In honor of Wilhelm Carl Grimm, born on this day in 1786. His collections of folktales have inspired generations of readers and writers.
"Once upon a time, fairy tales were awesome." So begins Adam Gidwitz's A Tale Dark and Grimm . Initially, the book appears to be a collection of retold tales, focusing on the grimmer side of the Brothers Grimm. Gidwitz punctuates his stories with frequent warnings about how gruesome they’re about to become: "Before I go on, a word of warning: Grimm's stories --- the ones that weren't changed for little kids --- are violent and bloody... So if such things bother you, we should probably stop right now," he warns, suggesting that the littlest children leave the room or be looked after by a babysitter while the rest of the readers enjoy the story.
Gidwitz's version is indeed violent and bloody, but A Tale Dark and Grimm has another purpose. Instead of merely repeating the tales, focusing on some of the more gruesome aspects, Gidwitz links together several tales from Grimm into a series of adventures befalling Hansel and Gretel. Twin children of a cursed king and queen, they leave home when their parents cut off their heads to break a curse. Never mind that in typical fairy tale fashion they survive this ordeal, the trust between parent and child is broken, so Hansel and Gretel seek another home.
The first home they come upon is the fabled cake house from the story that made these characters famous. They gorge themselves in the home of the cannibal "baker" (Gidwitz declines to make her a witch) thinking that all they really need from a parent is to be fattened in a never-ending feast. But when their caretaker's true intentions emerge, they escape this adventure and into another of Grimm's tales: "The Seven Swallows."
This is where the book begins to take an interesting turn. "The Seven Swallows" is a tale about parents who have seven sons, but long for a girl. When their sons cause trouble, as seven boys are apt to do, the father's off-hand curse turns them into birds. Hansel and Gretel become replacements for the parents’ natural children, but once they learn what has befallen the original children from this family, the two set off to break the family's curse. How could they continue to live with a family that would do such a terrible thing to a child? Even though the seven swallows are not their "real" brothers, Hansel and Gretel set off upon another adventure to right a wrong: guided by the sun, moon, and stars to a crystal mountain where Gretel must sacrifice a finger to break the spell.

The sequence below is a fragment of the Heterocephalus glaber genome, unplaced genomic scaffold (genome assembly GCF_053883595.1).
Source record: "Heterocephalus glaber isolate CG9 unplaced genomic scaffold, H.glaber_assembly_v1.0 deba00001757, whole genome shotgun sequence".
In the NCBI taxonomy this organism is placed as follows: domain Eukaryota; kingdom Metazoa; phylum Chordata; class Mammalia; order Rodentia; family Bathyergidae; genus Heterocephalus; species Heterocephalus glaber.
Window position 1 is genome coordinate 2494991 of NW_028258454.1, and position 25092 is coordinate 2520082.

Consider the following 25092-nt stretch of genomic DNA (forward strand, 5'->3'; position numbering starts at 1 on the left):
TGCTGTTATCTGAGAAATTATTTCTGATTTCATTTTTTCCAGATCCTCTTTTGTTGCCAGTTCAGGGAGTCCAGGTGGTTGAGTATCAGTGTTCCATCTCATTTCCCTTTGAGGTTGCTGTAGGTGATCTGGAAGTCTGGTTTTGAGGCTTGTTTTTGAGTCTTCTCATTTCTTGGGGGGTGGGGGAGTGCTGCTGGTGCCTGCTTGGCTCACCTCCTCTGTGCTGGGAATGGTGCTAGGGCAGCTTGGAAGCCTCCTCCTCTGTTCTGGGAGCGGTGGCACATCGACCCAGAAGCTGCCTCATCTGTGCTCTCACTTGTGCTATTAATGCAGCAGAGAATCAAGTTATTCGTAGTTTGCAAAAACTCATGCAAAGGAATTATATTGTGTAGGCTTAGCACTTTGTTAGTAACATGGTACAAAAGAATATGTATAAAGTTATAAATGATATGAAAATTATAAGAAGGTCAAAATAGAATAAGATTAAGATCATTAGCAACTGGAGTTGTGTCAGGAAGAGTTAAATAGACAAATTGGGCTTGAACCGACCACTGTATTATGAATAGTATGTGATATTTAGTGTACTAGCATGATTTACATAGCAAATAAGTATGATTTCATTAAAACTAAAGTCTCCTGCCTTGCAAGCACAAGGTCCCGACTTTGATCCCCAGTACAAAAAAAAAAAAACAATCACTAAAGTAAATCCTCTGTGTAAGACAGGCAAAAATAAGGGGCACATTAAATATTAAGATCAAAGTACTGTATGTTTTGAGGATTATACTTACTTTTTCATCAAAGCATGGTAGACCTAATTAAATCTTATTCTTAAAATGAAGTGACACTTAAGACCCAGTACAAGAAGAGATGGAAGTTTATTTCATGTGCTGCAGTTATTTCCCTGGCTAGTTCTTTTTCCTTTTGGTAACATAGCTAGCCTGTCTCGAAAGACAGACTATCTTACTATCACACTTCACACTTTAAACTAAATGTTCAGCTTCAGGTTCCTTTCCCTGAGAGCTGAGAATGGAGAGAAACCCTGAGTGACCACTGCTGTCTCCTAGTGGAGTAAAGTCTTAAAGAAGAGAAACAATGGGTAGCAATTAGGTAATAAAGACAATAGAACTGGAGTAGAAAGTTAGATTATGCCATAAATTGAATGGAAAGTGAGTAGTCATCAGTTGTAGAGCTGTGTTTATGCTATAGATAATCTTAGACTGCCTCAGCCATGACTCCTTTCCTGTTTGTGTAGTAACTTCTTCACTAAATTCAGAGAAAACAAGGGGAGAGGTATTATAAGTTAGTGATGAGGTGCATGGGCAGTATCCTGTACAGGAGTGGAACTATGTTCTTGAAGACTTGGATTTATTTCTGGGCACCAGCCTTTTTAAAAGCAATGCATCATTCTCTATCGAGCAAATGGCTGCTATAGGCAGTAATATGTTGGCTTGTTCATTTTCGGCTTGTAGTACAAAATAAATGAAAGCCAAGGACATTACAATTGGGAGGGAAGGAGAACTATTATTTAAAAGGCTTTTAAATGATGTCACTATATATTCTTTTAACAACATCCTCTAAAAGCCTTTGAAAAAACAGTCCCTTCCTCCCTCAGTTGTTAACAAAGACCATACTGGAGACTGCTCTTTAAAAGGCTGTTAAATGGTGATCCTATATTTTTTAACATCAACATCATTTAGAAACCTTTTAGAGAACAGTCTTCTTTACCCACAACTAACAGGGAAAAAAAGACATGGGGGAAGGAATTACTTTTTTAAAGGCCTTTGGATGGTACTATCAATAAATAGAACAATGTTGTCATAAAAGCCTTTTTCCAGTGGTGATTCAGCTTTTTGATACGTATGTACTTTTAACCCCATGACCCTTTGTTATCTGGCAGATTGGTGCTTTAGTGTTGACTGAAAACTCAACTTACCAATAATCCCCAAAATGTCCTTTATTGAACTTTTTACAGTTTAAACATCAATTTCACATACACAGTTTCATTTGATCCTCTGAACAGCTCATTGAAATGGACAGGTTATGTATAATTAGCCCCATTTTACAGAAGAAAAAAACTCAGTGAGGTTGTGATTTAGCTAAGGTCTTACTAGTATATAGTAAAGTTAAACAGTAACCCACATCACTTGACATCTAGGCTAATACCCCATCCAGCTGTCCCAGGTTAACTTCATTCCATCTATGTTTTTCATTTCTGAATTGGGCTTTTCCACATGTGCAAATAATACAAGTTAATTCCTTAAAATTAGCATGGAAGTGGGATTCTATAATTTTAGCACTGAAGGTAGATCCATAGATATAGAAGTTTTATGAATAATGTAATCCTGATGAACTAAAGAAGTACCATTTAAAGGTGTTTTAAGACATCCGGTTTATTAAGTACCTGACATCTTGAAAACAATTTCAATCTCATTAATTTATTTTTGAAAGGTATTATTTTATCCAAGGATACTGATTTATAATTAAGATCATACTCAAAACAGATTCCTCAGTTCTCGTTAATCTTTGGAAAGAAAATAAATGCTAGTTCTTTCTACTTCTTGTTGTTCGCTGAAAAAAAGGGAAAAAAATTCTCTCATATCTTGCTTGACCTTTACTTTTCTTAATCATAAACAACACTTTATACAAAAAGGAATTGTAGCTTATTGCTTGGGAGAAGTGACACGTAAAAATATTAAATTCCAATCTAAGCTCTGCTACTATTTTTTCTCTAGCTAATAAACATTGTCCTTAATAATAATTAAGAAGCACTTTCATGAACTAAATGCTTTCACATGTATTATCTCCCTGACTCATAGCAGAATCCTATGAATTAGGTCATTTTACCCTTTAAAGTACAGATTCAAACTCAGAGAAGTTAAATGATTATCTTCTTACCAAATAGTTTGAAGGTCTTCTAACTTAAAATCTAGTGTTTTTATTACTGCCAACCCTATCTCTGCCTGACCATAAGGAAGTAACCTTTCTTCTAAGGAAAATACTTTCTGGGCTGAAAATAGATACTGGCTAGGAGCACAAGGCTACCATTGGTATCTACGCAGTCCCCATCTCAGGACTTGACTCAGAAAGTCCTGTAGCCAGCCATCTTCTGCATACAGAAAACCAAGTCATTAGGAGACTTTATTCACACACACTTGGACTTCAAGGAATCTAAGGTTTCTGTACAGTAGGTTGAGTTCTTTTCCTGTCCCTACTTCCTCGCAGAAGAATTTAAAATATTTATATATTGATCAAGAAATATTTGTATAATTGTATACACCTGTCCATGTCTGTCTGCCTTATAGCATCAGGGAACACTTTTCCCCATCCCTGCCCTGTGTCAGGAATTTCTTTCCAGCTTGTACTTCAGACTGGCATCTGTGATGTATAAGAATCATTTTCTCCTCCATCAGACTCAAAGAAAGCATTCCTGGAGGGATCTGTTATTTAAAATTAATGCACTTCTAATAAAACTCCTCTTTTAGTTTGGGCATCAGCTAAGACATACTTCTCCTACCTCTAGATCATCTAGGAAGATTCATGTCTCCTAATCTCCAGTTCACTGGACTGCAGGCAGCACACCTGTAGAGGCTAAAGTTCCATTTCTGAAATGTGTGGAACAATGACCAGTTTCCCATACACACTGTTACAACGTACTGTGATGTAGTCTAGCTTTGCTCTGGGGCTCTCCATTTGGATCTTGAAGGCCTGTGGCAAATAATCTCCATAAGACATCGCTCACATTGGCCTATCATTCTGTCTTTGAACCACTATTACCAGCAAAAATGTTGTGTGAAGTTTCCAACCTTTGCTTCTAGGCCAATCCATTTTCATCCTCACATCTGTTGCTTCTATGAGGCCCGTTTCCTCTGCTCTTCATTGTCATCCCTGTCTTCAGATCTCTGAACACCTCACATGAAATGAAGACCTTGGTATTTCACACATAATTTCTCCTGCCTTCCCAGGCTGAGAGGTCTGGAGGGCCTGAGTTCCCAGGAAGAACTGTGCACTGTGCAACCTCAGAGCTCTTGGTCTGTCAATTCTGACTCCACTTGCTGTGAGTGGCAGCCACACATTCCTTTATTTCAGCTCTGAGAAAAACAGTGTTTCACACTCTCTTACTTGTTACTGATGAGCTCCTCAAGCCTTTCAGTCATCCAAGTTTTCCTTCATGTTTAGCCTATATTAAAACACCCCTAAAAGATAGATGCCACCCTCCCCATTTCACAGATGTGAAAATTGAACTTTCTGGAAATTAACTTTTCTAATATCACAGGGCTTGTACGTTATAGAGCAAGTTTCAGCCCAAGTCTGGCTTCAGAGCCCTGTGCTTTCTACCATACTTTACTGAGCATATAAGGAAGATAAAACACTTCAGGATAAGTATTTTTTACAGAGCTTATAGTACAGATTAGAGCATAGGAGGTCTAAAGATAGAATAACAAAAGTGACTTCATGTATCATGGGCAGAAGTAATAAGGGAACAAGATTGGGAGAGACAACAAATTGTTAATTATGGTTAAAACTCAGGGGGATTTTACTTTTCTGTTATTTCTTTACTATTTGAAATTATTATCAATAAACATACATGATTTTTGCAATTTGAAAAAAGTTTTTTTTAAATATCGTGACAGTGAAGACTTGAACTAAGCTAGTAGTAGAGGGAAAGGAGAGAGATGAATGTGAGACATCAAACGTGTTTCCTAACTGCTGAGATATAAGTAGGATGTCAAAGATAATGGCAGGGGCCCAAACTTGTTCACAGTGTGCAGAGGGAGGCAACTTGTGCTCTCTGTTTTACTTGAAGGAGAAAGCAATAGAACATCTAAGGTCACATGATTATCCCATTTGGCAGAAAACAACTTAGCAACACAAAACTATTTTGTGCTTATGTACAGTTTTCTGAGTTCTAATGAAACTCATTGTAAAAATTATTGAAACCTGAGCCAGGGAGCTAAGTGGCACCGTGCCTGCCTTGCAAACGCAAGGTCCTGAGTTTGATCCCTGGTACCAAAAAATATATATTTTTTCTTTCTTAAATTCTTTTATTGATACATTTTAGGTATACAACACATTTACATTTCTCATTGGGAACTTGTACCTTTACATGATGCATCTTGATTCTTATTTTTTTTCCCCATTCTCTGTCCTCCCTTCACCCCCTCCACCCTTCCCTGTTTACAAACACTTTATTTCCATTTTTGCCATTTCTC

They are rewarded by being allowed to live, for a brief time, in the Lebenwald --- the Forest of Life --- where they are told they can stay and live as long as they want (and without parents) so long as they follow the rules: "Take only what you need," a wise old tree tells them. Gretel has no problems following these rules, but Hansel becomes addicted to hunting. He gradually turns into a beast himself, becoming the hunted rather than the hunter. Because they are greedy for more, the Lebenwald no longer has a place for them. Hansel is captured, while Gretel wanders on, looking for a home of her own.
This is where their adventures split. Gretel becomes enmeshed in “A Smile as Red as Blood,” a story about the resourcefulness of its lead character and the dangers of first love. Gidwitz writes: "It wasn't real love, you might say. Just a child's infatuation.... You might say that. But if you did, it would prove that you are already old, and that you don't remember what it is like to be a child at all." Gretel's infatuation is with a handsome man who ends up being a warlock who seduces young women to eat their bodies and capture their souls. With the help of a widow and another severed finger --- this time from one of the warlock's victims --- Gretel defeats this adversary, but the adventure leaves her empty and still without a home. "'Where do you plan to go?'" the widow asks her. "Gretel thought about it. At last, she said, 'On.'"
Meanwhile, Hansel, who is gruesomely released from his beastly form, becomes the hero of “The Three Golden Hairs,” a tale in which he bests the Devil to which another bad caretaker has bartered Hansel's soul. One of the primary themes of Gidwitz's retellings --- true to Grimm's tales--- is the ways in which children have to overcome caretakers who are neglectful or cruel. But these are also stories of children overcoming their own bad fortune, reclaiming their lives from the circumstances in which they're thrown. And Gidwitz does not end his tale until he's brought the children full circle, back to their family home.
"Hansel and Gretel are coming to the hardest part now," Gidwitz writes: